If you go out and friend a teacher on Facebook, or accept their friend request, you do so at your own risk, says Carrie Mize, who’s been on both sides of the fence, as a parent of three young children, and a teacher of pre-school and elementary grades in Michigan, Virginia, and Connecticut. 

“If you choose to open up the personal side of things, you have to understand that it’s their personal life and you may see things you don’t like,” She says. “A teacher’s Facebook page doesn’t have anything to do with your child. The teacher doesn’t have their teacher hat on, and if you see something inappropriate, you just have to let it go.”

Click on the link to read Don’t Even Try to Huminise James Holmes

Click on the link to read Teachers Who Rely on Free Speech Shouldn’t be Teachers

Click on the link to read Facebook’s Age Restictions are a Joke

Click on the link to read Facebook and Child Exploitation

Social Media: A Playground for Bullies

August 3, 2012

 

For all it’s benefits, social media is an invitation for bullies to wreak havoc:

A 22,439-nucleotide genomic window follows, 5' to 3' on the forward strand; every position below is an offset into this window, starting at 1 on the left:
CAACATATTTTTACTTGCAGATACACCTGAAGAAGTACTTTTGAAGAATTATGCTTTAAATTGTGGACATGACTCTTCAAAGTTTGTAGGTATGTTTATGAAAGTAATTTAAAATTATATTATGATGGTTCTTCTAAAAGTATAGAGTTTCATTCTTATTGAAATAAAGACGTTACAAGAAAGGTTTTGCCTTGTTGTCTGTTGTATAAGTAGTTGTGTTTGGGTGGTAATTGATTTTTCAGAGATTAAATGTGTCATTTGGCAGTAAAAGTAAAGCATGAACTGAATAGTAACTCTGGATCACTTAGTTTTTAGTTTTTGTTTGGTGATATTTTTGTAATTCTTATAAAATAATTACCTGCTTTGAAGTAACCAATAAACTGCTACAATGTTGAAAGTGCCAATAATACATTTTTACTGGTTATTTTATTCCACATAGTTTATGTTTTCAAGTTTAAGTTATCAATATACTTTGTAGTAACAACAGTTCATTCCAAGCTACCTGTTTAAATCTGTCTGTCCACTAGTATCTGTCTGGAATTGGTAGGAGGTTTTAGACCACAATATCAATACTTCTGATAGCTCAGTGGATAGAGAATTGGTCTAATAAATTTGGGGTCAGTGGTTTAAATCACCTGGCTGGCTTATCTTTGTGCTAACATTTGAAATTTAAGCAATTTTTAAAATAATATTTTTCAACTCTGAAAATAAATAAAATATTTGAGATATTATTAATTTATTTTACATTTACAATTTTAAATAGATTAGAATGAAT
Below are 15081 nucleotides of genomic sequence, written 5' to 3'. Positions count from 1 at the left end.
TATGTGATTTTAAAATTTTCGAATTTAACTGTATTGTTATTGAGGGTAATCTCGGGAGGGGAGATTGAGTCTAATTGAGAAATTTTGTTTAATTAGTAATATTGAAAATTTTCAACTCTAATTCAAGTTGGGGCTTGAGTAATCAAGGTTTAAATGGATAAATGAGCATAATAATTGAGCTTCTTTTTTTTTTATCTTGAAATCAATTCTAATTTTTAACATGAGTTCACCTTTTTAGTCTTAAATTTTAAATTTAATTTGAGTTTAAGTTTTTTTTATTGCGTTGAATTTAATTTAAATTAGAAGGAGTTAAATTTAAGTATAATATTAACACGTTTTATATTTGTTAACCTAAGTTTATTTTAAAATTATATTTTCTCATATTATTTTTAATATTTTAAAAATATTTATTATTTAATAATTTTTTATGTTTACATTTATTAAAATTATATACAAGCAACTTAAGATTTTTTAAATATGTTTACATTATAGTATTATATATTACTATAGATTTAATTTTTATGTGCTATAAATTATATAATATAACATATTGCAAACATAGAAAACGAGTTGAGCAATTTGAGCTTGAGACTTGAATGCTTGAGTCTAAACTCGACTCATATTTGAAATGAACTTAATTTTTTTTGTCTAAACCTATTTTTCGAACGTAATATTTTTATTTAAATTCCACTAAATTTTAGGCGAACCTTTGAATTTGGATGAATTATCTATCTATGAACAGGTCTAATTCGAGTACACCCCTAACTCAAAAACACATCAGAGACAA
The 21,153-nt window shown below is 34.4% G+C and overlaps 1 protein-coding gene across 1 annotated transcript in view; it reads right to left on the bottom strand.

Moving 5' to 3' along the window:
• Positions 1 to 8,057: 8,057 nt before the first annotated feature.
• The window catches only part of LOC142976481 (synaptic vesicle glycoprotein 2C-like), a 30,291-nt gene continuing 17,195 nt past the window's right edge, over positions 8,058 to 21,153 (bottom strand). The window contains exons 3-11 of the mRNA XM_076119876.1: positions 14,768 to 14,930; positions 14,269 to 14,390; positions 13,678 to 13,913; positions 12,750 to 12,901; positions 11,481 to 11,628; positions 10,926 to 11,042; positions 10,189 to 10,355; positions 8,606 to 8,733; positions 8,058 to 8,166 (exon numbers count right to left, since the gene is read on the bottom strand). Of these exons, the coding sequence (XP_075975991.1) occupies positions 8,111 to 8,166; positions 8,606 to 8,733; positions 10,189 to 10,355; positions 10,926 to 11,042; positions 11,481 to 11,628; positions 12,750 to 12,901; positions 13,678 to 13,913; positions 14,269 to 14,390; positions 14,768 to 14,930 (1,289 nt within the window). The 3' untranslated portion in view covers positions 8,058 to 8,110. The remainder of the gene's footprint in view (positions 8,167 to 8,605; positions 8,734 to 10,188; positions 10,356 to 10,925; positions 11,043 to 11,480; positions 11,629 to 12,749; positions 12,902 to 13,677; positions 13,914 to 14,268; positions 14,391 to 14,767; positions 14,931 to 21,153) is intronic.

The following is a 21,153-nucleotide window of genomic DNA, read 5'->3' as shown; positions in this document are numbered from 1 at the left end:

The Internet can be a hostile place, and Twitter is no exception. According to a new study, about 15,000 bullying-related tweets are posted every day, meaning more than 100,000 nasty messages taint the digital world each week.

To further understand what happens in the virtual world, researchers from the University of Wisconsin in Madison trained a computer to analyze Twitter messages using an algorithm created to point out important words or symbols that may indicate bullying. In 2011, during the time of this study, 250 million public tweets were being sent daily — a number almost 10 times the population of the state of Texas.

Click on the link to read Teachers Who Rely on Free Speech Shouldn’t be Teachers

Click on the link to read Bullying is Acceptable when it’s Directed to a Teacher

Click on the link to read Punish Bullies and Then Change Your Culture

How Can Facebook Allow James Holmes Tribute Pages?

July 26, 2012

How can we trust Facebook to help us fight cyberbullying if they can’t even ban tribute pages to a murderer? How can we trust Facebook to protect our children from online predators when they can’t stop online propaganda championing a sick murderer? How can we trust Facebook when they claim to be enforcing their age restriction policy when they can’t even take a common sense approach to getting rid of James Holmes tribute pages?

I have no trust in Facebook!

While Facebook pages paying tribute to James Holmes — the alleged shooter in the attacks in a movie theater in Aurora, Colo., last week during the premiere showing of The Dark Knight Rises— may violate all standards of common decency, they apparently do not violate Facebook’s terms of service.